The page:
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, 3 (2), e1701

Cannabinoids Reduce Markers of Inflammation and Fibrosis in Pancreatic Stellate Cells

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Cannabinoids Reduce Markers of Inflammation and Fibrosis in Pancreatic Stellate Cells

Christoph W Michalski et al. PLoS One.

Abstract

Background: While cannabinoids have been shown to ameliorate liver fibrosis, their effects in chronic pancreatitis and on pancreatic stellate cells (PSC) are unknown.

Methodology/principal findings: The activity of the endocannabinoid system was evaluated in human chronic pancreatitis (CP) tissues. In vitro, effects of blockade and activation of cannabinoid receptors on pancreatic stellate cells were characterized. In CP, cannabinoid receptors were detected predominantly in areas with inflammatory changes, stellate cells and nerves. Levels of endocannabinoids were decreased compared with normal pancreas. Cannabinoid-receptor-1 antagonism effectuated a small PSC phenotype and a trend toward increased invasiveness. Activation of cannabinoid receptors, however, induced de-activation of PSC and dose-dependently inhibited growth and decreased IL-6 and MCP-1 secretion as well as fibronectin, collagen1 and alphaSMA levels. De-activation of PSC was partially reversible using a combination of cannabinoid-receptor-1 and -2 antagonists. Concomitantly, cannabinoid receptor activation specifically decreased invasiveness of PSC, MMP-2 secretion and led to changes in PSC phenotype accompanied by a reduction of intracellular stress fibres.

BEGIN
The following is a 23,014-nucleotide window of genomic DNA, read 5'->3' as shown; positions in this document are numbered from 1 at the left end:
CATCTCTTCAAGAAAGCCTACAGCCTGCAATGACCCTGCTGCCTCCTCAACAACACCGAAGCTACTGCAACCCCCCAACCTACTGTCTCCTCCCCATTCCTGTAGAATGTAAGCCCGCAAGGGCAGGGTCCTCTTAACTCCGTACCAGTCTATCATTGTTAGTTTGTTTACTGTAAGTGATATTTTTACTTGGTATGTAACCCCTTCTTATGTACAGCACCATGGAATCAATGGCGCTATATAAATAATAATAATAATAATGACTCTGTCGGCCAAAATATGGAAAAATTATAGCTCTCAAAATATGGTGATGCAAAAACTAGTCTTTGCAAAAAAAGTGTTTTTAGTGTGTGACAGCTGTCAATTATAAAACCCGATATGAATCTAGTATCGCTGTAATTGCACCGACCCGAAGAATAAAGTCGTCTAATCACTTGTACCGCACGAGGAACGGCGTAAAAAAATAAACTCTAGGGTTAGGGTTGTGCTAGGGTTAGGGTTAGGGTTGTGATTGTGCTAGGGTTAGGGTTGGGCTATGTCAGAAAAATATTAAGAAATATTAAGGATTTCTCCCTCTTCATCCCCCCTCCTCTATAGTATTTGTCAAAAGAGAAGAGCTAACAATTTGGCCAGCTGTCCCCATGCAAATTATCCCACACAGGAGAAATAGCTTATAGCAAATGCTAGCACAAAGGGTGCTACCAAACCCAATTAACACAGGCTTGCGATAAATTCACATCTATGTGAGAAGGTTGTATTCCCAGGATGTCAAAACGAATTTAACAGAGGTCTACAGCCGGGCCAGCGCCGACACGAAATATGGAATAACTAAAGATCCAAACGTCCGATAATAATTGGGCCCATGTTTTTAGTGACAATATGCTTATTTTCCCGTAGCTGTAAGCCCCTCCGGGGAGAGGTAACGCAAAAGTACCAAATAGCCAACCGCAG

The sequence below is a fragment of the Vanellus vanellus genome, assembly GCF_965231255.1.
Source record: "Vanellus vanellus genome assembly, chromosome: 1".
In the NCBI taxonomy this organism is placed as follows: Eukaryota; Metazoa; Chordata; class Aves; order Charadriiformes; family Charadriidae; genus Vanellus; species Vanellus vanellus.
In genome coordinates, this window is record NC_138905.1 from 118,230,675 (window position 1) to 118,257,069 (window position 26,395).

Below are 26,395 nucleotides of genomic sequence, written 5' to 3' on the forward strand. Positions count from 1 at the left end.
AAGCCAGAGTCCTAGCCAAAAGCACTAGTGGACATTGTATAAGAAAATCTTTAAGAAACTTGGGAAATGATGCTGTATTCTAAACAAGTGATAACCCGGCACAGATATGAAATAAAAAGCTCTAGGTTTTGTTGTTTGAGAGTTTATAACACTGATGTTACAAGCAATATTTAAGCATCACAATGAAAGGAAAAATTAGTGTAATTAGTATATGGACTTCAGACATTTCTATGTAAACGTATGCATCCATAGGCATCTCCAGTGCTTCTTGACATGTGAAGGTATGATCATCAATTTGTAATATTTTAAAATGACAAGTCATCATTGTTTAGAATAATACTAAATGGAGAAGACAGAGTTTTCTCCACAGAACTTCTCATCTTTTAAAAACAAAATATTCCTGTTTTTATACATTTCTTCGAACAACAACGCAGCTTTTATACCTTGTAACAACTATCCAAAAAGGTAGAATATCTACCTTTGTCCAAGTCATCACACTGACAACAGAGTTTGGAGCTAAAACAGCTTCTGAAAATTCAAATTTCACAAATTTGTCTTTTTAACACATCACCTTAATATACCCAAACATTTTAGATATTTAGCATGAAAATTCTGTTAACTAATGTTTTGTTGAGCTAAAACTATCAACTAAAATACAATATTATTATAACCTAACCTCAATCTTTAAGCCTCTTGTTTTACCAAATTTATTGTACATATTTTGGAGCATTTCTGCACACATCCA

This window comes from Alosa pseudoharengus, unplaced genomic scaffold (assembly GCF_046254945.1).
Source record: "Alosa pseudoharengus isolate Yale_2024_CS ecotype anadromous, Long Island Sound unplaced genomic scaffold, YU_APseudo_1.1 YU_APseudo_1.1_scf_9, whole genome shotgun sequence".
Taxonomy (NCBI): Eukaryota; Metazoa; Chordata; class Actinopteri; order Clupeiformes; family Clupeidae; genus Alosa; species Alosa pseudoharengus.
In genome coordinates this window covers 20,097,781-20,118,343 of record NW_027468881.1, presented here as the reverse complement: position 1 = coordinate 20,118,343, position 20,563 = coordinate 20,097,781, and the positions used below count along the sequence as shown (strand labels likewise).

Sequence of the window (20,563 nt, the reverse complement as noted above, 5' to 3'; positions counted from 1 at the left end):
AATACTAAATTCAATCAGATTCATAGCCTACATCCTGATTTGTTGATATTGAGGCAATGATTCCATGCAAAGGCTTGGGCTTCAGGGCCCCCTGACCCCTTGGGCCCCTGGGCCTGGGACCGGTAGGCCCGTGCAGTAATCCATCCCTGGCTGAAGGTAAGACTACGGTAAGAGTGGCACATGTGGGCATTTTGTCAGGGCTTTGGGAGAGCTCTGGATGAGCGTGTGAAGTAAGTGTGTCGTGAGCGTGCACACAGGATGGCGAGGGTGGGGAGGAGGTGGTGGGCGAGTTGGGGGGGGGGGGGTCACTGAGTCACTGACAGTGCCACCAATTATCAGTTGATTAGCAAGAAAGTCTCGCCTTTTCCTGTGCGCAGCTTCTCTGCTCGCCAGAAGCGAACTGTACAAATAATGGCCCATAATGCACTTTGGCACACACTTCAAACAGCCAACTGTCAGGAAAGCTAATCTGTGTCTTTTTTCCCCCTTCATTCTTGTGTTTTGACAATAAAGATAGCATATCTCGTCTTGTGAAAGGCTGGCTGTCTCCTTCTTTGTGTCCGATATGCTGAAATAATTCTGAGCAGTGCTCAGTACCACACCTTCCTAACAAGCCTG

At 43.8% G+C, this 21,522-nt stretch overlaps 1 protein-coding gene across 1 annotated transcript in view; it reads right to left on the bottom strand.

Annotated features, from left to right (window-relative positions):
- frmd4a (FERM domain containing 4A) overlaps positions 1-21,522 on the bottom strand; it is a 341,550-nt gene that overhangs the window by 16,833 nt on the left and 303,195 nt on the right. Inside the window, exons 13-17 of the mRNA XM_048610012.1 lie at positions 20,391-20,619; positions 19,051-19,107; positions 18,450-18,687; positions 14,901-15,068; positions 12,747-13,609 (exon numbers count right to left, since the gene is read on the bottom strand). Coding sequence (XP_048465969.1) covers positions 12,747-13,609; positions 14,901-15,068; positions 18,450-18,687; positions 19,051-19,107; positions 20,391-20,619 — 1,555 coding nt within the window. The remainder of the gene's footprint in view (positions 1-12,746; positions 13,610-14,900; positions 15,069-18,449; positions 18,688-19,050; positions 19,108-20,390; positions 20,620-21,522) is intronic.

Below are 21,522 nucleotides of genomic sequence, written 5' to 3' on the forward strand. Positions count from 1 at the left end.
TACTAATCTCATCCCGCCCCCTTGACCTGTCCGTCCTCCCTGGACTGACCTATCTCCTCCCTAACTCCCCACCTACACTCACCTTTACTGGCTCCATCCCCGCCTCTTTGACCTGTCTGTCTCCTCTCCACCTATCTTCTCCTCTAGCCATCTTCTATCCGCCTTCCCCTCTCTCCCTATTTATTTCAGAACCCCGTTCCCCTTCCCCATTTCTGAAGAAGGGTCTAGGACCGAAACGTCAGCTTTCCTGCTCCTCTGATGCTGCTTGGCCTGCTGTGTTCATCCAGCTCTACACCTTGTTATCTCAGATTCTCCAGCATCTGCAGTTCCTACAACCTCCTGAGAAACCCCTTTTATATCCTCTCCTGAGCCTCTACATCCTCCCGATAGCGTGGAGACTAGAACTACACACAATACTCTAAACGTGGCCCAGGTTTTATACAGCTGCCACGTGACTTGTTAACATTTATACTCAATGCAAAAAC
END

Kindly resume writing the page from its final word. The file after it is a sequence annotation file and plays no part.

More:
Conclusions/significance: Augmentation of the endocannabinoid system via exogenously administered cannabinoid receptor agonists specifically induces a functionally and metabolically quiescent pancreatic stellate cell phenotype and may thus constitute an option to treat inflammation and fibrosis in chronic pancreatitis.

Conflict of interest statement

Competing Interests: The authors have declared that no competing interests exist.

Figures

Figure 1
Figure 1. Cannabinoid receptor 1 in human chronic pancreatitis tissues.
CB1 immunohistochemistry: staining of tubular complexes (A) but immunonegativity of infiltrating mononuclear cells (B); various staining intensities of intrapancreatic nerves (C&D); pancreatic stellate cells in areas of fibrosis (E) or isolated and cultured in vitro (F). Original magnification: x20 (A, B, D), x40 (C), x80 (F). Insets: negative controls. Lower insets (A): CB1 in normal pancreas.
Figure 2
Figure 2. Cannabinoid receptor 2 and endocannabinoid levels in chronic pancreatitis.
Using an anti-CB2 antibody, tubular complexes were strongly stained (A). Invading mononuclear cells were also immunopositive (B), whereas intrapancreatic nerves were mostly unstained or only faintly positive (B). Pancreatic stellate cells were immunopositive for CB2 (C). The endocannabinoids anandamide (AEA) and 1+2-arachidonoylglycerol (1+2-AG) were lower in chronic pancreatitis (AEA: p = 0.14 and 1+2-AG: p = 0.0066; D). Cultured pancreatic stellate cells were faintly CB2-immunopositive (E). Original magnification: x20 (A, B), x40 (C), x80 (F). Insets: negative controls. Lower insets (A): CB2 in normal pancreas.
Figure 3
Figure 3. Effects of cannabinoid receptor antagonism on pancreatic stellate cells.
(A) MTT assays after 48 hours' incubation of PSC with graded concentrations of CB1- and CB2-receptor antagonists AM251 and AM630 (p = n.s. for concentrations of 1.25, 2.5 and 5 µM). (B) LDH in cell culture supernatants and the fraction of apoptotic cells as judged by the GuavaNexin™ test. AM251 significantly increased IL-6 (C) but decreased MCP-1 secretion (D); AM630 had no effect on IL-6 (C) but induced a tendency towards increased MCP-1 levels (D). CB1-/2-receptor antagonism did not affect TGFbeta (E). Data are shown as mean±SEM (*, p<0.05).